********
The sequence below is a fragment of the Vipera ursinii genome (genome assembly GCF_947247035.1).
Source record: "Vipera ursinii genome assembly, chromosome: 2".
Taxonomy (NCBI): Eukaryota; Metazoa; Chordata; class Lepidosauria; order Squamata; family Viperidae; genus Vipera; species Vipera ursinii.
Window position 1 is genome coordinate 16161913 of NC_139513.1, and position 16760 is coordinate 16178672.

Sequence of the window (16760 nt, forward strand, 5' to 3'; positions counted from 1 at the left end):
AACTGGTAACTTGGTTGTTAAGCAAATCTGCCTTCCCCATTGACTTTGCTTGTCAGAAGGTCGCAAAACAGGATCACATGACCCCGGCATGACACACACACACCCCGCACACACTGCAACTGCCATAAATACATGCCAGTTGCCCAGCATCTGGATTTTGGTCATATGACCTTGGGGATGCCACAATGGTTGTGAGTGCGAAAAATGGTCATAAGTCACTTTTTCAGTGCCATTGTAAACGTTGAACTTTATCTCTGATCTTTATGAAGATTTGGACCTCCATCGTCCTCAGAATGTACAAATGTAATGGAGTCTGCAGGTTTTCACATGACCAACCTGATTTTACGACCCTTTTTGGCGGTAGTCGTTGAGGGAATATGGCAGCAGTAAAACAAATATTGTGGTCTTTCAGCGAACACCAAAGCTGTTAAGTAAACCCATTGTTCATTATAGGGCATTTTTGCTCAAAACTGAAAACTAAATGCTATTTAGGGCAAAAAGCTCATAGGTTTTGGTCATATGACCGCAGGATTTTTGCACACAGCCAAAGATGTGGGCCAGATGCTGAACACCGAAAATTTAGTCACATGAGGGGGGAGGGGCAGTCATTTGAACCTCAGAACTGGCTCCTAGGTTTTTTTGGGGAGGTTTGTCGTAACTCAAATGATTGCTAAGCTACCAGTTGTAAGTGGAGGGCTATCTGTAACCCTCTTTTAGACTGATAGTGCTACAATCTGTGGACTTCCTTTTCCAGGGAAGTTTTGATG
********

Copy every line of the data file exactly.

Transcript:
The sequence below is a fragment of the Vipera ursinii genome (genome assembly GCF_947247035.1).
Source record: "Vipera ursinii genome assembly, chromosome: 2".
Taxonomy (NCBI): Eukaryota; Metazoa; Chordata; class Lepidosauria; order Squamata; family Viperidae; genus Vipera; species Vipera ursinii.
Window position 1 is genome coordinate 16161913 of NC_139513.1, and position 16760 is coordinate 16178672.

Sequence of the window (16760 nt, forward strand, 5' to 3'; positions counted from 1 at the left end):
AACTGGTAACTTGGTTGTTAAGCAAATCTGCCTTCCCCATTGACTTTGCTTGTCAGAAGGTCGCAAAACAGGATCACATGACCCCGGCATGACACACACACACCCCGCACACACTGCAACTGCCATAAATACATGCCAGTTGCCCAGCATCTGGATTTTGGTCATATGACCTTGGGGATGCCACAATGGTTGTGAGTGCGAAAAATGGTCATAAGTCACTTTTTCAGTGCCATTGTAAACGTTGAACTTTATCTCTGATCTTTATGAAGATTTGGACCTCCATCGTCCTCAGAATGTACAAATGTAATGGAGTCTGCAGGTTTTCACATGACCAACCTGATTTTACGACCCTTTTTGGCGGTAGTCGTTGAGGGAATATGGCAGCAGTAAAACAAATATTGTGGTCTTTCAGCGAACACCAAAGCTGTTAAGTAAACCCATTGTTCATTATAGGGCATTTTTGCTCAAAACTGAAAACTAAATGCTATTTAGGGCAAAAAGCTCATAGGTTTTGGTCATATGACCGCAGGATTTTTGCACACAGCCAAAGATGTGGGCCAGATGCTGAACACCGAAAATTTAGTCACATGAGGGGGGAGGGGCAGTCATTTGAACCTCAGAACTGGCTCCTAGGTTTTTTTGGGGAGGTTTGTCGTAACTCAAATGATTGCTAAGCTACCAGTTGTAAGTGGAGGGCTATCTGTAACCCTCTTTTAGACTGATAGTGCTACAATCTGTGGACTTCCTTTTCCAGGGAAGTTTTGATG